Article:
Skip to main content Accessibility help
Hostname: page-component-848d4c4894-4rdrl Total loading time: 0 Render date: 2024-06-19T19:28:23.816Z Has data issue: false hasContentIssue false

Suggested Further Reading

Published online by Cambridge University Press:  09 May 2019

Michelle Kohler
Tulane University, Louisiana
Get access


Image of the first page of this content. For PDF version, please use the ‘Save PDF’ preceeding this image.'
Publisher: Cambridge University Press
Print publication year: 2019

Access options

Get access to the full version of this content by using one of the access options below. (Log in options will check for institutional or personal access. Content may require purchase if you do not have access.)


Suggested Further Reading

Alawi, Nabil. “Translating Emily Dickinson’s ‘There came a Day at Summer’s full’ into Arabic.” EDJ 6.2 (1997): 8489.CrossRefGoogle Scholar
Barrett, Faith. To Fight Aloud Is Very Brave: American Poetry and the Civil War. Amherst: University of Massachusetts Press, 2012.Google Scholar
Behar, Katherine, ed. Object-Oriented Feminism. Minneapolis: University of Minnesota Press, 2016.Google Scholar
Boggs, Colleen Glenney. Animalia Americana: Animal Representations and Biopolitical Subjectivity. New York: Columbia University Press, 2013.Google Scholar
Burr, Zofia. Of Women, Poetry, and Power: Strategies of Address in Dickinson, Miles, Brooks, Lorde, and Angelou. Urbana: University of Illinois Press, 2002.Google Scholar
Chow, Juliana. “‘Because I See – New Englandly –’: Seeing Species in the Nineteenth-Century and Emily Dickinson’s Regional Specificity.” ESQ 60.3 (2014): 413449.CrossRefGoogle Scholar
Cohen, Michael C. The Social Lives of Poems in Nineteenth-Century America. Philadelphia: University of Pennsylvania Press, 2015.CrossRefGoogle Scholar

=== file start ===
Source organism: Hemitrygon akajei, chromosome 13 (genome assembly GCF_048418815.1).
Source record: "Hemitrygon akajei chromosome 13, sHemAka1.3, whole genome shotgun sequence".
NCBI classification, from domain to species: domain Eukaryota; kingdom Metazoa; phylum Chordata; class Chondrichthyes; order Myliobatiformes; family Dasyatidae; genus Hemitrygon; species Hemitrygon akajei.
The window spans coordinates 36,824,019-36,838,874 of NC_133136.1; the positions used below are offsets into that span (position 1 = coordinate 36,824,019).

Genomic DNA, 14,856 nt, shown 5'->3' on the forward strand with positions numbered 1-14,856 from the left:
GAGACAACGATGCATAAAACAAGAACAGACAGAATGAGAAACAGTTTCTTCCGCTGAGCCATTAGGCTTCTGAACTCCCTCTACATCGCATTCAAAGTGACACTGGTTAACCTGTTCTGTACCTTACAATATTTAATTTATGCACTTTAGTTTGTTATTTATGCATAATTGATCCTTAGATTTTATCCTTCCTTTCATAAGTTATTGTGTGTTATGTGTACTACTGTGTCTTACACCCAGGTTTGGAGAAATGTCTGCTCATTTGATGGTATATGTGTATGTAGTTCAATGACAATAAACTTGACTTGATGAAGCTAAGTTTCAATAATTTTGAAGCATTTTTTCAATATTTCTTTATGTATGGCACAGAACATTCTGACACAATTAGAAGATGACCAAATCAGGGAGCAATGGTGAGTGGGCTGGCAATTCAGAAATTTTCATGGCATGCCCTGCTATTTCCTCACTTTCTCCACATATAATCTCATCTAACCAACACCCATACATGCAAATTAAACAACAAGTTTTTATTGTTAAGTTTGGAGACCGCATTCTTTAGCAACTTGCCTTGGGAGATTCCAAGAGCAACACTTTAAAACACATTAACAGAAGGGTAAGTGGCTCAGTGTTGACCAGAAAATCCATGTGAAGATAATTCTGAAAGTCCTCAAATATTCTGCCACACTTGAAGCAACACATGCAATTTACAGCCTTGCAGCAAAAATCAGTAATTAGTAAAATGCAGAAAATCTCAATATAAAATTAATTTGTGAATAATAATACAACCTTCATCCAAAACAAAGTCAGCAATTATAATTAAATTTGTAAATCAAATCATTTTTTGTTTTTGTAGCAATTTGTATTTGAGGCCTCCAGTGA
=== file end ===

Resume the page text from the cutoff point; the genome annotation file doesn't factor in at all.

Coole, Diana, and Frost, Samantha. “Introducing the New Materialisms.” In New Materialisms: Ontology, Agency, and Politics, ed. Coole, Diana and Frost, Samantha, 146. Durham: Duke University Press, 2010.Google Scholar
Crumbley, Paul. “Back Talk in New England: Dickinson and Revolution.” EDJ 24.1 (2015): 121.CrossRefGoogle Scholar
Crumbley, Paul, and Kilcup, Karen. “Dickinson’s Environments.” Special issue of ESQ 63.2 (2017).Google Scholar
Davidson, Michael. “Disability Poetics.” In The Oxford Handbook of Modern and Contemporary American Poetry, ed. Nelson, Cary. Oxford: Oxford University Press, 2012.Google Scholar
Davis, Theo. Ornamental Aesthetics: The Poetry of Attending in Thoreau, Dickinson, and Whitman. Oxford: Oxford University Press, 2016.CrossRefGoogle Scholar
Deppman, Jed. Trying to Think with Emily Dickinson. Amherst: University of Massachusetts Press, 2008.Google Scholar
Deppman, Jed, Noble, Marianne, and Stonum, Gary Lee, eds. Emily Dickinson and Philosophy. Cambridge: Cambridge University Press, 2013.CrossRefGoogle Scholar
Dimock, Wai Chee. “Introduction: Genres as Fields of Knowledge.” PMLA 122.5 (2007): 13771388.Google Scholar
Dimock, Wai Chee. Through Other Continents: American Literature Across Deep Time. Princeton: Princeton University Press, 2006.Google Scholar
Eberwein, Jane Donahue, Farrar, Stephanie, and Miller, Cristanne, eds. Dickinson in Her Own Time: A Biographical Chronicle of Her Life. Iowa City: University of Iowa Press, 2016.CrossRefGoogle Scholar
Emerson, Lori. Reading Writing Interfaces: From the Digital to the Bookbound. Minneapolis: University of Minnesota Press, 2014.CrossRefGoogle Scholar
Fletcher, Angus. A New Theory for American Poetry: Democracy, the Environment, and the Future of Imagination. Cambridge: Harvard University Press, 2004.CrossRefGoogle Scholar
Fretwell, Erica. “Emily Dickinson in Domingo.” J19 1.1 (2013): 7196.CrossRefGoogle Scholar
Garland-Thomson, Rosemarie. Extraordinary Bodies: Figuring Physical Disability in American Literature and Culture. Columbia: Columbia University Press, 1996.Google Scholar